When Pamela Davis Heilman and Robert Heilman decided to make a game-changing gift to UB School of Law, it was no snap decision. The couple talked it over with each other, discussed it with their family, spoke with the university about it, and weighed their values against what they wanted this gift to accomplish.
But in a larger sense, this philanthropic gesture was the natural next step in the Heilmans’ longtime commitment to their alma mater—an investment in the future of UB and UB Law that they see as an extension of their decades of involvement, from mentoring to alumni leadership to philanthropic commitment.
The result is an extraordinary bequest commitment of $1 million that will endow a new faculty position, the Pamela D. Heilman, JD ’75 and Robert D. Heilman, MBA ’75 Professor of Social Equity and Justice.
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It’s an important step forward for the law school and the university. President Satish K. Tripathi has identified an increase in the number of endowed professorships as a crucial factor in further solidifying UB’s reputation as a world-class research university, as the university’s comprehensive Boldly Buffalo campaign nears its transformative goal of $1 billion. The Heilmans have been an integral part of that ambition. Pam has served on both the UB Council—the university’s primary oversight and advisory body—and the law school’s Dean’s Advisory Council, which advises Dean Aviva Abramovsky on curriculum and other matters.
“Both of us have the highest level of respect for Satish, and Pam has had very close involvement,” Bob says. “So that became a guiding light that emerged later in our life. We decided we’ve got to do something that’s significant, to support what the president is trying to do.”
Adds Pam: “We gave thought to some other (ways of giving), but at the end of the day, we came back to the law school, tying us back to the gift of my education there and what that has allowed the two of us to do. It cannot be a great university without a great law school, and vice versa. Those two things tie strongly together.”
Further, she says, serving on the Dean’s Advisory Council made clear how investing in the law school can leverage great gains in quality. “I do think that my participation on DAC probably made the most difference,” she says, “and I wish everybody could serve on the Council. It’s where you become so attuned to what’s really happening, how really great the law school is, and what is needed to sustain that and make it better.” She credits former Dean Makau W. Mutua and now Dean Abramovsky for articulating a vision of excellence that continues to move the school forward.
Dean Abramovsky announced the Heilmans’ gift at a recent meeting of the council—which drew a standing ovation from the members. “Pam and Bob are two of the most dedicated and engaged graduates of the University at Buffalo and of their respective schools—the Schools of Law and Management,” Abramovsky said. “They exemplify what it means to be engaged and to help others, especially our students. And they lead by example. Over many decades, they have invested countless hours of their time, as well as their talent and treasure, to ensure the success of the university and, especially, that of the School of Law and our students—and they have made a tremendous and enduring difference. I am so humbled and deeply honored by their generosity and kindness.”
A longtime corporate law partner in the Buffalo law firm Hodgson Russ LLP, Pam specialized in not-for-profit law as well as cross-border legal issues, advising Canadian individuals and companies doing business in the United States; she helped establish the firm’s office in Toronto. As one of the firm’s first women partners, she was also in the vanguard of the democratization of the profession along gender lines, and even in retirement continues to mentor and advocate for women lawyers.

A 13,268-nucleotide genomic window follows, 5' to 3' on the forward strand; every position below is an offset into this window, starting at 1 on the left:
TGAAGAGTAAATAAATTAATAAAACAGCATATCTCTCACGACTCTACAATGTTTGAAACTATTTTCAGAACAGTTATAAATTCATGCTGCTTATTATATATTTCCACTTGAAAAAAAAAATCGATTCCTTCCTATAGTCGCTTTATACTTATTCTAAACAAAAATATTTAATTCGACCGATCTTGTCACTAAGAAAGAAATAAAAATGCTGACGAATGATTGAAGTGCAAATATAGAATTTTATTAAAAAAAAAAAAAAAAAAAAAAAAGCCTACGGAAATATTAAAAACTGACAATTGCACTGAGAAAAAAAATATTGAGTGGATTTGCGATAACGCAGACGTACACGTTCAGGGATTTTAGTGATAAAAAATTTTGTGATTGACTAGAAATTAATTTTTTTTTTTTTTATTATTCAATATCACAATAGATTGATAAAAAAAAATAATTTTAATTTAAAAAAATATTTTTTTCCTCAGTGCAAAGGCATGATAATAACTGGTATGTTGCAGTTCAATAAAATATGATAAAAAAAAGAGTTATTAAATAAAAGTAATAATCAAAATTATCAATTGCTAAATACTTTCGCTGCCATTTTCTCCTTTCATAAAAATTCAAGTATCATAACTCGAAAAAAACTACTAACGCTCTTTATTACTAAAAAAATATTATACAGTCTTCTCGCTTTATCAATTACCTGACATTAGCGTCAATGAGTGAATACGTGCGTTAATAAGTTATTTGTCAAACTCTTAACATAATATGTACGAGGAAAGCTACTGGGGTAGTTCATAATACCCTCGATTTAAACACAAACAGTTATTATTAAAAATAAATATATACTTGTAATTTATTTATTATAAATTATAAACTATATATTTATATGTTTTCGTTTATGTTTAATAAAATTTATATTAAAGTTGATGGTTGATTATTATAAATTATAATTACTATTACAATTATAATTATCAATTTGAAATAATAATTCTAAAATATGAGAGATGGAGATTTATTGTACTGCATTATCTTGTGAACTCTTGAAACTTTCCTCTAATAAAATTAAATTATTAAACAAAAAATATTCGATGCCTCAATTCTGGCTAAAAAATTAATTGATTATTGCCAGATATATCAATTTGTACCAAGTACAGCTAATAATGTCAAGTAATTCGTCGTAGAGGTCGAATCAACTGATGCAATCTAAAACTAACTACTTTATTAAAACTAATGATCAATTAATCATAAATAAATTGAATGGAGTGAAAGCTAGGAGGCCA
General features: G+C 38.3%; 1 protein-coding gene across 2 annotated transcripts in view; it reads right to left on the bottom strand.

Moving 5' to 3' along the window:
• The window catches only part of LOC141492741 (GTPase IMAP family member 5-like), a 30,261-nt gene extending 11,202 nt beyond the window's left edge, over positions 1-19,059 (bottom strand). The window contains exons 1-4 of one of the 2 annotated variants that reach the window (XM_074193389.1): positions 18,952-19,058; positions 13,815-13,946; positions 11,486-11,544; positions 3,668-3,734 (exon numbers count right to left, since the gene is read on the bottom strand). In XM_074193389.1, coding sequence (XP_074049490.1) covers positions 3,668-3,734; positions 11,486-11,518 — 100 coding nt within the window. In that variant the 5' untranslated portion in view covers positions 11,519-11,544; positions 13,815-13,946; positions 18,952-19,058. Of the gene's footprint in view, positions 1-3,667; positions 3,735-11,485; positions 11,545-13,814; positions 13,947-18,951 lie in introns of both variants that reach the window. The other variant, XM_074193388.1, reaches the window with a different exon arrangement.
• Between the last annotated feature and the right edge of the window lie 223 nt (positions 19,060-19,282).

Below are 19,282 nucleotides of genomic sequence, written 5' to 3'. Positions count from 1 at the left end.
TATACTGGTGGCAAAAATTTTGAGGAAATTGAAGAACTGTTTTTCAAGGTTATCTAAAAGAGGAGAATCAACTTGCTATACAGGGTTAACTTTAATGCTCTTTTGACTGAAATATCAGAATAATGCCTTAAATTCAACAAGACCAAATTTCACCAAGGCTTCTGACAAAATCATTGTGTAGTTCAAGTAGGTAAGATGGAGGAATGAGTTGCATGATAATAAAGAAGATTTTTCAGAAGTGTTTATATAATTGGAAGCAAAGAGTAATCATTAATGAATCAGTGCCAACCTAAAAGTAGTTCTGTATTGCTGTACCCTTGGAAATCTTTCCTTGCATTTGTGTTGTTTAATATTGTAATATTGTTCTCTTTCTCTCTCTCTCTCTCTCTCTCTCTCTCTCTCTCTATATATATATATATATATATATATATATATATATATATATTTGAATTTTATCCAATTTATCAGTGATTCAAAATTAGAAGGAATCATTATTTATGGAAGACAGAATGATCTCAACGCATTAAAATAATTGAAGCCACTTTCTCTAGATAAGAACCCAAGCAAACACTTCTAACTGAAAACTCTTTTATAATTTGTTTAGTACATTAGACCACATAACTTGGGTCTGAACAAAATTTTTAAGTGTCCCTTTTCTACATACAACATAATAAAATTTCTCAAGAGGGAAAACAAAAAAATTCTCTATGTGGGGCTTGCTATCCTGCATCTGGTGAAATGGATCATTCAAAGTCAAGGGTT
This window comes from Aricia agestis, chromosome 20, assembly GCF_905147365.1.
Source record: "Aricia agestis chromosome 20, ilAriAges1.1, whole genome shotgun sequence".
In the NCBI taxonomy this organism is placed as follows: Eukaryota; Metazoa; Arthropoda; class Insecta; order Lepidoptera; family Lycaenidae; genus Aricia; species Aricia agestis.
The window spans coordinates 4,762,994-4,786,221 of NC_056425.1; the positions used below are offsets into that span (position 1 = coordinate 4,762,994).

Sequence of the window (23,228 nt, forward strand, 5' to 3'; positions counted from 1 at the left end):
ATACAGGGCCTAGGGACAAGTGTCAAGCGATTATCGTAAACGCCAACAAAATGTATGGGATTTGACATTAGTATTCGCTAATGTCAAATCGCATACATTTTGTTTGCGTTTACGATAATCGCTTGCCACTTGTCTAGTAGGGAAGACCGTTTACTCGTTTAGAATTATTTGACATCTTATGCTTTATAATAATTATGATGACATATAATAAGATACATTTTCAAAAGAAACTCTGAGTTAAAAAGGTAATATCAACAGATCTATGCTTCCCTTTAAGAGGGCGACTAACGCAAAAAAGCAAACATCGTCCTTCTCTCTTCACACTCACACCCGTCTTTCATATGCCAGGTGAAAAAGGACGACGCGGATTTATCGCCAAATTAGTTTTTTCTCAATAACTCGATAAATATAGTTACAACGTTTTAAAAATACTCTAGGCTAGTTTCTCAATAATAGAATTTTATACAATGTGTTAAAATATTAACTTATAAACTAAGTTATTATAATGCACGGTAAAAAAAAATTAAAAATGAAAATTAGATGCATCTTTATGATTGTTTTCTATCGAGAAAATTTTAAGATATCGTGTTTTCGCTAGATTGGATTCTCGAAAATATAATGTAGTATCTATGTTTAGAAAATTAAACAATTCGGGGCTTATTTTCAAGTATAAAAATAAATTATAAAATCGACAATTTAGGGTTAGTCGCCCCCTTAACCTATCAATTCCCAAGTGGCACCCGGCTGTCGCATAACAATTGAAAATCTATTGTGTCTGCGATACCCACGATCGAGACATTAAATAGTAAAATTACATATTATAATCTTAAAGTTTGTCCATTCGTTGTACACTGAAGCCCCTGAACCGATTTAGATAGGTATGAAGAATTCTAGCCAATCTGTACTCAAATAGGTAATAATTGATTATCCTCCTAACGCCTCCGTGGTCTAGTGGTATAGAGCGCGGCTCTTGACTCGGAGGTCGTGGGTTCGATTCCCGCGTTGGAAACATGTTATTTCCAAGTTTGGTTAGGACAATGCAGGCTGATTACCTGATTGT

Her pioneering efforts to promote the advancement of women extend to the broader community. She was the first woman campaign chair, and later board chair, of the United Way of Buffalo and Erie County. And she served as a director of the International Alliance for Women, an umbrella organization for 39 organizations working to foster the economic empowerment of women.
Her commitment to that empowerment and the diversification of the legal profession is evident in her vision for this new endowed professor role. The Heilmans’ gift specifies that the professorship is open to outstanding faculty members whose teaching and scholarship focus on social equity and justice, with preference given to a female academic.
When she applied to UB Law in 1971, Pam says, “I didn’t understand that in all three of the classes at the time, there were probably only a dozen women.” But a new policy of gender-blind admissions resulted in an incoming class that was about 25% female.
She recalls that the law school was very supportive of its women students. Professor (later UB President) Bill Greiner helped her get her 1L summer legal job. “Who knew that he even knew me?” she says. “Suddenly, he called me up, and I had a job.”
Their commitment to social justice has also been a constant, and the Heilmans are thoughtful and intentional about how the law can build equity in U.S. society.
“This professorship is being designated as one for social equity and justice,” she says. “The only way to go back to the core values of this country that we love, and to allow all American people to have the opportunities that Bob and I had to become who we are today, is a return to those values. And the law school can play a very pivotal role in that, through its research, through its faculty, through the learning and the interdisciplinary scholarship that engages the law school community in our wonderful university campus. It’s just essential.”